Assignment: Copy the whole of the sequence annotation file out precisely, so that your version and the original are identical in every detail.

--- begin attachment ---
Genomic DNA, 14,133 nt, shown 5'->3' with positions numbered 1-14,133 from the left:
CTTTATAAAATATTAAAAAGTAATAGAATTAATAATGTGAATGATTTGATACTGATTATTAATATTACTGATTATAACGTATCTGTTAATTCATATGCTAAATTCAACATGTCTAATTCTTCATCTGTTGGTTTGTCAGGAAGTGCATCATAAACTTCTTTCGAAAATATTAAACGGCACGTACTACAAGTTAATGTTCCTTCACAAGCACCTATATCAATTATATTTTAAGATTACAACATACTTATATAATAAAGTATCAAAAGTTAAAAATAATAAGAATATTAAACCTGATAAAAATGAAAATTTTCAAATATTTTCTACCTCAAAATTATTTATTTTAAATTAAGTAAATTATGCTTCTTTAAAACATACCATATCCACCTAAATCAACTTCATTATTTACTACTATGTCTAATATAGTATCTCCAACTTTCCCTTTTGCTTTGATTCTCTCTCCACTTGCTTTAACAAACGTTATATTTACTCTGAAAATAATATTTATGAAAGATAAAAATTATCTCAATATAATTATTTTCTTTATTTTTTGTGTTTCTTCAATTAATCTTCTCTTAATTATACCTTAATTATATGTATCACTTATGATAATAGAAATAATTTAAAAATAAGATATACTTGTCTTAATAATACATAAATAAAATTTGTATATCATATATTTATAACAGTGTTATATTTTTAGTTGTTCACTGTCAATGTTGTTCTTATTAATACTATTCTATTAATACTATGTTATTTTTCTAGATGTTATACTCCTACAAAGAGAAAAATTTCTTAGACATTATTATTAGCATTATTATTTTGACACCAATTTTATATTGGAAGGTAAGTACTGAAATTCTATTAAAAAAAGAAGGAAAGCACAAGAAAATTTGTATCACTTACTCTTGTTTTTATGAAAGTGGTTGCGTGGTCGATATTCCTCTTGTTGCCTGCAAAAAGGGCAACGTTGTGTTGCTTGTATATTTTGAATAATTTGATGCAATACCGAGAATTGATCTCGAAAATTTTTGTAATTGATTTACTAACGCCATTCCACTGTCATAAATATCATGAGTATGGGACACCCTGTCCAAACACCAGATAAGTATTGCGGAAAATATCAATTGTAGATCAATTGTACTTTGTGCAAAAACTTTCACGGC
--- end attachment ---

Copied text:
Genomic DNA, 14,133 nt, shown 5'->3' with positions numbered 1-14,133 from the left:
CTTTATAAAATATTAAAAAGTAATAGAATTAATAATGTGAATGATTTGATACTGATTATTAATATTACTGATTATAACGTATCTGTTAATTCATATGCTAAATTCAACATGTCTAATTCTTCATCTGTTGGTTTGTCAGGAAGTGCATCATAAACTTCTTTCGAAAATATTAAACGGCACGTACTACAAGTTAATGTTCCTTCACAAGCACCTATATCAATTATATTTTAAGATTACAACATACTTATATAATAAAGTATCAAAAGTTAAAAATAATAAGAATATTAAACCTGATAAAAATGAAAATTTTCAAATATTTTCTACCTCAAAATTATTTATTTTAAATTAAGTAAATTATGCTTCTTTAAAACATACCATATCCACCTAAATCAACTTCATTATTTACTACTATGTCTAATATAGTATCTCCAACTTTCCCTTTTGCTTTGATTCTCTCTCCACTTGCTTTAACAAACGTTATATTTACTCTGAAAATAATATTTATGAAAGATAAAAATTATCTCAATATAATTATTTTCTTTATTTTTTGTGTTTCTTCAATTAATCTTCTCTTAATTATACCTTAATTATATGTATCACTTATGATAATAGAAATAATTTAAAAATAAGATATACTTGTCTTAATAATACATAAATAAAATTTGTATATCATATATTTATAACAGTGTTATATTTTTAGTTGTTCACTGTCAATGTTGTTCTTATTAATACTATTCTATTAATACTATGTTATTTTTCTAGATGTTATACTCCTACAAAGAGAAAAATTTCTTAGACATTATTATTAGCATTATTATTTTGACACCAATTTTATATTGGAAGGTAAGTACTGAAATTCTATTAAAAAAAGAAGGAAAGCACAAGAAAATTTGTATCACTTACTCTTGTTTTTATGAAAGTGGTTGCGTGGTCGATATTCCTCTTGTTGCCTGCAAAAAGGGCAACGTTGTGTTGCTTGTATATTTTGAATAATTTGATGCAATACCGAGAATTGATCTCGAAAATTTTTGTAATTGATTTACTAACGCCATTCCACTGTCATAAATATCATGAGTATGGGACACCCTGTCCAAACACCAGATAAGTATTGCGGAAAATATCAATTGTAGATCAATTGTACTTTGTGCAAAAACTTTCACGGC